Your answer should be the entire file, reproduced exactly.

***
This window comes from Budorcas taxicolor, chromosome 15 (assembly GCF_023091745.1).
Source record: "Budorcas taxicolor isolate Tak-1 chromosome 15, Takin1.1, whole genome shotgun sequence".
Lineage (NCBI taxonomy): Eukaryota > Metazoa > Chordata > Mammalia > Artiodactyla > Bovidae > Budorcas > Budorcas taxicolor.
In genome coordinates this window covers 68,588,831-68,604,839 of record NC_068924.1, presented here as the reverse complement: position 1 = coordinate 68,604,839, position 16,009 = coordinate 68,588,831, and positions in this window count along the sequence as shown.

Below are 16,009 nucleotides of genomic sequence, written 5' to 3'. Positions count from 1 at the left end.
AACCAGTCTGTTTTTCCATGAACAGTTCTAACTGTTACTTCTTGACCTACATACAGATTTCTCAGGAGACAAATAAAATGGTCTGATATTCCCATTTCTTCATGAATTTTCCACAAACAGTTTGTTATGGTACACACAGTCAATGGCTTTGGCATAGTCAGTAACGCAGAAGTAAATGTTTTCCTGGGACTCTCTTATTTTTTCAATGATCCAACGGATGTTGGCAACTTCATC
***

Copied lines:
This window comes from Budorcas taxicolor, chromosome 15 (assembly GCF_023091745.1).
Source record: "Budorcas taxicolor isolate Tak-1 chromosome 15, Takin1.1, whole genome shotgun sequence".
Lineage (NCBI taxonomy): Eukaryota > Metazoa > Chordata > Mammalia > Artiodactyla > Bovidae > Budorcas > Budorcas taxicolor.
In genome coordinates this window covers 68,588,831-68,604,839 of record NC_068924.1, presented here as the reverse complement: position 1 = coordinate 68,604,839, position 16,009 = coordinate 68,588,831, and positions in this window count along the sequence as shown.

Below are 16,009 nucleotides of genomic sequence, written 5' to 3'. Positions count from 1 at the left end.
AACCAGTCTGTTTTTCCATGAACAGTTCTAACTGTTACTTCTTGACCTACATACAGATTTCTCAGGAGACAAATAAAATGGTCTGATATTCCCATTTCTTCATGAATTTTCCACAAACAGTTTGTTATGGTACACACAGTCAATGGCTTTGGCATAGTCAGTAACGCAGAAGTAAATGTTTTCCTGGGACTCTCTTATTTTTTCAATGATCCAACGGATGTTGGCAACTTCATC